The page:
What Causes Hairballs, and What Can I Do About It

by The Pet Care Guy on August 6, 2009

As a cat owner, one of the things I automatically do after I come home (especially during the summer months), is to do a sweeping visual check of the house. The reason? Hairballs!

If you own a cat, you know that every so often, you’ll come across your cat heaving and wretching up a hairball, or if you don’t catch him
in the act, you’ll just find the results somewhere on the floor. It’s certainly not pleasant, but it’s to be expected with these fastidiously
clean animals.

WHAT’S A HAIRBALL?

A hairball or furball is just that – a ball of the cat’s fur. It’s an accumulation of the fur they swallow while they’re grooming themselves. Sometimes they don’t swallow too much and it just passes through and out of their digestive system. Other times, the amount of fur is a bit too much for the system to pass, accumulates in the stomach and causes irritation and vomiting. The cat may cough, wretch, and vomit up only saliva, or recently-eaten food, or the mass of fur itself. Once the offending fur is out of his system, he will be fine and back to normal.

WHAT CAN I DO TO PREVENT THEM?

No one likes to discover and clean up these balls of yuck, so here are few things you might want to try to keep your cat hairball-free.

 - Groom your cat

Brushing your cat will rid him of shedding fur and will do a lot for helping prevent hairballs in the first place. Regular brushing, especially during the hot summer months when cats shed, should reduce the amount of fur your cat swallows.

 - Hairball prevention cat treats

You can find all types of hairball treatment or prevention cat treats at the grocery store or pet store. They are given just like other treats, but the directions usually call for only a couple of treats per day.

 - Hairball prevention cat food

There is also cat food specially formulated with extra fiber. The food will help push the fur out of the stomach and be eliminated. Now, there are also foods that use a natural soy-lecithin fat emulsifier that breaks up the fat in the hairballs, making them easier to pass, and also prevents further hairball formation. Like the treats, you’ll be able to find them at your grocery store or pet store.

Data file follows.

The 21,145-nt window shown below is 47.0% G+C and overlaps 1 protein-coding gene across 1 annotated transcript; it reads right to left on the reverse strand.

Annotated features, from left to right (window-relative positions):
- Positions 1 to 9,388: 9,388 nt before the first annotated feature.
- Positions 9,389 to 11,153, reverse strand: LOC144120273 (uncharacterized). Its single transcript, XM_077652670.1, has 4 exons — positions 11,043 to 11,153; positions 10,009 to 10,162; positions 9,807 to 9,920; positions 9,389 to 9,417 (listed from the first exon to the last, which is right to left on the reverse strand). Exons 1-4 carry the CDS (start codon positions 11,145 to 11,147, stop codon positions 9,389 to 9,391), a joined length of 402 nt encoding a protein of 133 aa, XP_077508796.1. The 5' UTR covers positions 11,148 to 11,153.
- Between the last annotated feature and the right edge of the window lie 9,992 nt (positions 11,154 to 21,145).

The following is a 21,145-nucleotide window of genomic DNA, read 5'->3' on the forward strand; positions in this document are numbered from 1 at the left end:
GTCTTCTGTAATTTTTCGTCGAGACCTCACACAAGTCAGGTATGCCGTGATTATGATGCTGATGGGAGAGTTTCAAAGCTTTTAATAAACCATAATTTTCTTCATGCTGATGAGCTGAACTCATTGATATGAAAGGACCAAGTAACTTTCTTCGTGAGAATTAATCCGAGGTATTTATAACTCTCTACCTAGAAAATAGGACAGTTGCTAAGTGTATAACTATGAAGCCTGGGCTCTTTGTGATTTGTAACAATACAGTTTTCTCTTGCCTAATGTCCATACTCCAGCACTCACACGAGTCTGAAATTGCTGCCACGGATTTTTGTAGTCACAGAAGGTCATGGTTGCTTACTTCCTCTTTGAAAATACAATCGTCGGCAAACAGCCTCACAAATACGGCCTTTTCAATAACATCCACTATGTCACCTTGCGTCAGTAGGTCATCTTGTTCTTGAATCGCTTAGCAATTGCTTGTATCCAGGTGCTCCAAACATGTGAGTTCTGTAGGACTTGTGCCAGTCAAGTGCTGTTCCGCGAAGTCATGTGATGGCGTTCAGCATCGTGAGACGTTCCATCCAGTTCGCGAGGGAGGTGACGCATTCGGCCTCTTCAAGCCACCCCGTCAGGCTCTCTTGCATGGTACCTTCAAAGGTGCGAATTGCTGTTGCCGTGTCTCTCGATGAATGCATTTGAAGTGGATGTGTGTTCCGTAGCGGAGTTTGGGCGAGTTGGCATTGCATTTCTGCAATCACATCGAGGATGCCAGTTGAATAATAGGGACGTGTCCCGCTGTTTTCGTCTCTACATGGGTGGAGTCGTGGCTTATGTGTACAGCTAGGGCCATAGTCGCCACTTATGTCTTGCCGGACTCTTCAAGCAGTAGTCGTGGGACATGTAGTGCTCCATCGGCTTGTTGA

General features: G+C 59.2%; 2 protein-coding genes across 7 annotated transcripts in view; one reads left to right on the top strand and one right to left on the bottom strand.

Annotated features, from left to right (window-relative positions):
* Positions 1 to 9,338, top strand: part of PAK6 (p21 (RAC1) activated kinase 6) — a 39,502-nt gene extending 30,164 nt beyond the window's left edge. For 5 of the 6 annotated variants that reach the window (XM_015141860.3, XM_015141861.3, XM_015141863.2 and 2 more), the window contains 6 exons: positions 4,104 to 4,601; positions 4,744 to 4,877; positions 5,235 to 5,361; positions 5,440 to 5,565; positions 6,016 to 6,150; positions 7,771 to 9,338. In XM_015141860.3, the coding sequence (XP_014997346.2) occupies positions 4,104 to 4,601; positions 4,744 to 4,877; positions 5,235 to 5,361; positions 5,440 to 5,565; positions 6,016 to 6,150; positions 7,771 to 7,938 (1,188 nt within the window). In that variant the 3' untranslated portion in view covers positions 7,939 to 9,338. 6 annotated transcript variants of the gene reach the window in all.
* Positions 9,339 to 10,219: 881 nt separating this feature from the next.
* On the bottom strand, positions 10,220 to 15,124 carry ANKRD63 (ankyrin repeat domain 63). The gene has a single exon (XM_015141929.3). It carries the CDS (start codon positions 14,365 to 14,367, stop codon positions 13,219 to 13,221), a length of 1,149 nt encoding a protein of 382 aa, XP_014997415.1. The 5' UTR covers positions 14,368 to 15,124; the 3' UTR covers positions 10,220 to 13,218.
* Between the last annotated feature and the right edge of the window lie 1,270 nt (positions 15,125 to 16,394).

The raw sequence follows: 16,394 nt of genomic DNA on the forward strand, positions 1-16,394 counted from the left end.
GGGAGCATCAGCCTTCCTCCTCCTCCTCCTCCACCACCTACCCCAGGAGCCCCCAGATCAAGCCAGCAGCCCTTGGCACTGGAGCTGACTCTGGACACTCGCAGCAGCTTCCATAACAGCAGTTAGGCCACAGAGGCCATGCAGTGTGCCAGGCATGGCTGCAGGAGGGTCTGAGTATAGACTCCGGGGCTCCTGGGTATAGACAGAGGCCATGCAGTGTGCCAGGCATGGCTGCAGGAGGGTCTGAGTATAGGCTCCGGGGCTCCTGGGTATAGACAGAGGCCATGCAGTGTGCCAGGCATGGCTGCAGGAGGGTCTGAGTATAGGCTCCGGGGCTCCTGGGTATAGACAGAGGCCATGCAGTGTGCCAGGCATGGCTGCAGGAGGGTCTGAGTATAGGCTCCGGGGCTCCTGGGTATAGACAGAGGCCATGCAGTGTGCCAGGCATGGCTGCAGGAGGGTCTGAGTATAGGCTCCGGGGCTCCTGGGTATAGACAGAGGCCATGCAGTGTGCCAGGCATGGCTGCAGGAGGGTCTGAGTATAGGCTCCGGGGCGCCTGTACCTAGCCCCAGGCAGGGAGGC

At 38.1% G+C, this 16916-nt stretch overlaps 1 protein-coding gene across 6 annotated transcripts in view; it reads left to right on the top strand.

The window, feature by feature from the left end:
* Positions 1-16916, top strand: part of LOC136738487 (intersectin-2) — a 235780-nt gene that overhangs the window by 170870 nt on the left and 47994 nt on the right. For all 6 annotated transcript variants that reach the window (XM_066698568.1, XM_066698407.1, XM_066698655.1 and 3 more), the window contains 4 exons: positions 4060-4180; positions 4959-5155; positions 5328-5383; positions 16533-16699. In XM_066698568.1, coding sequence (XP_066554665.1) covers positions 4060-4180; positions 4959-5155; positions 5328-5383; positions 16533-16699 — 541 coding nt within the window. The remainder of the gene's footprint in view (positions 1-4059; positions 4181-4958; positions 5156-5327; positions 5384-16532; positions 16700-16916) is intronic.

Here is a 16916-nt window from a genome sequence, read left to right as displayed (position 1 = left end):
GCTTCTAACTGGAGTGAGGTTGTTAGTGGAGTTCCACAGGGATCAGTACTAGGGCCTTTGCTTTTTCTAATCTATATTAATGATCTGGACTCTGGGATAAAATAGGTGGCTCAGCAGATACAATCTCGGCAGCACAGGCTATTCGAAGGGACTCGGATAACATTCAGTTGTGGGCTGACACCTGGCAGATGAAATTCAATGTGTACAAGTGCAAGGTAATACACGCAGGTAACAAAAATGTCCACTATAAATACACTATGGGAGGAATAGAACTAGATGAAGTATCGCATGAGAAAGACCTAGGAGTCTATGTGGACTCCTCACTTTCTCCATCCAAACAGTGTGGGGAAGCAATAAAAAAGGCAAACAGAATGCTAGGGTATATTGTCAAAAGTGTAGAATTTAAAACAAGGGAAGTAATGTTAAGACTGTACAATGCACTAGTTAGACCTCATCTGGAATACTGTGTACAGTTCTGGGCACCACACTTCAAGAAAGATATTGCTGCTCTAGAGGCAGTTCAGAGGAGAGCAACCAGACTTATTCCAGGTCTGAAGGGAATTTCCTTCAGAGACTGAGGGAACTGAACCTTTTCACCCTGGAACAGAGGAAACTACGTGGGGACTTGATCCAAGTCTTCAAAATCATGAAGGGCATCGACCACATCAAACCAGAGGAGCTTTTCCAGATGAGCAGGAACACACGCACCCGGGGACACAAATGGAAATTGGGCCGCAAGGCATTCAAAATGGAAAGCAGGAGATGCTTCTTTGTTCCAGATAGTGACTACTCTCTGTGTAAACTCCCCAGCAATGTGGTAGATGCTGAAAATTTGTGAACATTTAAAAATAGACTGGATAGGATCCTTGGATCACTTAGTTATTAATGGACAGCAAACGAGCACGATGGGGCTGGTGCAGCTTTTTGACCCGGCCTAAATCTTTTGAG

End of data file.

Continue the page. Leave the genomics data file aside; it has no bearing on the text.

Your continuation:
- Hairball treatment and prevention medicine

You can buy this medication without a prescription from your vet, from the grocery store or pet store. This paste or gel-like medicine is usually mineral oil or petroleum-based so it lubricates the stomach contents and makes it easier for the cat to pass the hairball.


Most cats will eat the paste, which comes in several different flavors, but if they don’t want to eat it, you might want to try mixing it with yummy food like canned cat food or tuna. One of my clients found success by sprinkling a little cat nip on the paste to entice her cat. Some suggest smearing it on the cat’s paw so that they ingest it while trying to clean off the paste. A client tried that trick, but didn’t like it because her cats tended to shake their paws vigorously and run away, causing some of the paste to fly off and make a mess. Even when she kept the smear of paste to a minimum, her cats still found a way to spread it around the house.

Other substances, such as vegetable oil and butter are usually not recommended because they will be absorbed and add unwanted calories to your cat’s diet.

Sometimes, when your cat can’t completely eliminate the hairball, he might begin exhibiting additional symptoms, such as lethargy, dry hacking/coughing, hard stools with fur showing, and loss of appetite. Sometimes the hairball can become a serious blockage in the intestines that will have to be surgically removed by your vet.

As with anything to do with the health and well-being of your pets, consult with your veterinarian to become informed about the various prevention and treatment products and methods and to confirm whether your cat’s problems are definitely just hairballs. If hairballs are the cause of your cat’s vomiting and you give him special food, treats, and/or medicine, he should be fine in a few days.
If your cat continues to vomit, you should take him in for a thorough follow-up check at the veterinarian’s office.

References:
http://www.catchannel.com/care/grooming/PamJB0007.aspx?cm_sp=InternalClicks-_-RelatedArticles-_-care/grooming/pamjb0007
http://cats.about.com/cs/catmanagement101/a/hairballs.htm
http://www.thedogbowl.com/PPF/category_ID/55/dogbowl.asp

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